Consumers Association of Association of Malawi (Cama) has decried the upward adjustment in commercial banks’ service fees, saying this is one of the reasons many Malawians remain unbanked.
The consumer rights group’s reaction follows published statements from various commercial banks in the country indicating upward price adjustments of their services effective January 1 this year.
Results of a recent FinScope Malawi Survey showed that 67 percent of adults are unbanked largely due to prohibitive bank charges.
Disturbed by the high numbers of people outside the formal banking system, in 2017, Ministry of Finance launched the 2016–2020 Strategy for Financial Inclusion, which provided direction to achieving and promoting inclusive finance in the country.
Published statements from FDH Bank plc, First Capital Bank (FCB), Standard Bank plc, NBS Bank plc and CDH Investment Bank (CDHIB) have indicated various adjustments on their services.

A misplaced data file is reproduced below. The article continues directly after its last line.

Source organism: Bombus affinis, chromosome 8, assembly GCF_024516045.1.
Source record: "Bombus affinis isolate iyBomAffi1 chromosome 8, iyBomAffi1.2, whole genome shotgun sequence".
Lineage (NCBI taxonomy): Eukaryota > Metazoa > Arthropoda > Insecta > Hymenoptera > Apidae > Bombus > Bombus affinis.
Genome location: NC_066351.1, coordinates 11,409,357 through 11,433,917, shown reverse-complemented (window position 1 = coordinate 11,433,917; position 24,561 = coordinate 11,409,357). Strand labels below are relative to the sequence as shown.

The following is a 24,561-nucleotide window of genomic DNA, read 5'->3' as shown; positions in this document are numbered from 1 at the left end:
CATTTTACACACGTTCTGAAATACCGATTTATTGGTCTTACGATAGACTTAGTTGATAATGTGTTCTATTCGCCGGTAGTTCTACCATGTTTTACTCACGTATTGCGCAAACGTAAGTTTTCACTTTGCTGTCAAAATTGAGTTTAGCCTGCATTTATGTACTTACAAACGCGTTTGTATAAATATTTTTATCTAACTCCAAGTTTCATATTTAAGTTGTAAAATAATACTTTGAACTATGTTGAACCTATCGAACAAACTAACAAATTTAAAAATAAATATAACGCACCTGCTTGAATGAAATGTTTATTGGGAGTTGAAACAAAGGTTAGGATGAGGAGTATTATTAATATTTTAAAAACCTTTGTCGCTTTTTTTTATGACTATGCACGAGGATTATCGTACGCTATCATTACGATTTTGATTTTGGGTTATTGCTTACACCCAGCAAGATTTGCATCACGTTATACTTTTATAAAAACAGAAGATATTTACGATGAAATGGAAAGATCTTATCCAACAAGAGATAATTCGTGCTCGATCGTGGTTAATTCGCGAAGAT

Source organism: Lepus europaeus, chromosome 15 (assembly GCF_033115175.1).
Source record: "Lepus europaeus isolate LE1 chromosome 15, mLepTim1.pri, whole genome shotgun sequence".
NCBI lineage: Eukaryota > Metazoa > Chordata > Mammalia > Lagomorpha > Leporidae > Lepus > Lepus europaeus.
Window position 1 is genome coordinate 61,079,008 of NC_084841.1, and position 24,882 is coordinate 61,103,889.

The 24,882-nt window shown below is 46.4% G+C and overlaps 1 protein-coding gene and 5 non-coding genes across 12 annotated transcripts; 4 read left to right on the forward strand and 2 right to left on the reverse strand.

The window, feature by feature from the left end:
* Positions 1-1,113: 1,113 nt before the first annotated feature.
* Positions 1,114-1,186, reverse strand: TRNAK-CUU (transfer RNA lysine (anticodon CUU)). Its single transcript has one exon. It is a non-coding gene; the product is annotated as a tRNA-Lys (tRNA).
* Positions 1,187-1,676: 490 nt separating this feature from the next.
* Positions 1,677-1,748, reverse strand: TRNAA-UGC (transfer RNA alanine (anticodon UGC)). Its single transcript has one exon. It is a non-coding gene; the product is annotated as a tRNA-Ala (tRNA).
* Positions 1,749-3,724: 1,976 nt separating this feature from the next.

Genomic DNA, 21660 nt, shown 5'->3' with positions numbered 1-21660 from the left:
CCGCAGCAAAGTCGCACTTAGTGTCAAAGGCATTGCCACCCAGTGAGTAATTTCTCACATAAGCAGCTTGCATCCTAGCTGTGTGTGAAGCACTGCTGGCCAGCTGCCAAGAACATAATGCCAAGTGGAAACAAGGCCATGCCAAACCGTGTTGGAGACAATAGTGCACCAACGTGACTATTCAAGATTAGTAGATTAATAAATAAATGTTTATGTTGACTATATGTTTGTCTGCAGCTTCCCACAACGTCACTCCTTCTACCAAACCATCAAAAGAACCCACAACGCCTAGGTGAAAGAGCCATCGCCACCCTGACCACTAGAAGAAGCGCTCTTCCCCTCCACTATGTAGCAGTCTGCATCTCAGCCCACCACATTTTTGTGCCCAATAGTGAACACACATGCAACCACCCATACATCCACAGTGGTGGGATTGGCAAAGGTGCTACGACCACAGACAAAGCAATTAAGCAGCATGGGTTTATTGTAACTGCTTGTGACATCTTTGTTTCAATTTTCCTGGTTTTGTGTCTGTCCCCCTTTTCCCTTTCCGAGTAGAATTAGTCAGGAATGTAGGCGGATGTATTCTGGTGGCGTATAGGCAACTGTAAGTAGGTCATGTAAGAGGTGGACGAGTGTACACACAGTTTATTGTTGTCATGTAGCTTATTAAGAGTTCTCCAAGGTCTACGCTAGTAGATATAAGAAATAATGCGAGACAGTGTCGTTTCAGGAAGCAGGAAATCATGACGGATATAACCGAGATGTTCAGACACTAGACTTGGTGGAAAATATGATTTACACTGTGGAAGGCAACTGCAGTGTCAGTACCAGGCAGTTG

For instance, CDHIB customers seeking a new automated teller machine (ATM) card will now have to part with K10 000 and K16 000 for a replacement of the same.
CDHIB customers will also now have to pay K11 100 for a 50-paged cheque book, up from K9 800 last year, according to a published statement from the bank.
For NBS Bank plc current account customers, a new ATM card will now cost K10 000 and K16 000 for a replacement of the same
For a 50-paged cheque book and a 100-paged cheque book, the bank’s customers will now be paying K15 000 and K35 000, respectively.
Standard Bank plc customers will be debited K15 000 effective this year as monthly service fees for private current account holders while NBS Bank plc savings account holders will be paying K25 000 a monthly service fee.
In an interview on Monday, Cama executive director John Kapito said bank charges remain prohibitive to most customers and have turned away a number of people from banking.
He said: “The ever-rising bank charges by our commercial banks are the reason behind the high rates of financial exclusion.
“Malawi has the lowest number of depositors in the region due to these many and high charges a depositor is demanded to pay.”
Kapito described the move by banks as daylight robbery and wondered why banks advertise their services to consumers.
Bankers Association of Malawi chief executive officer Lyness Nkungula was yet to respond to our e-mailed questions.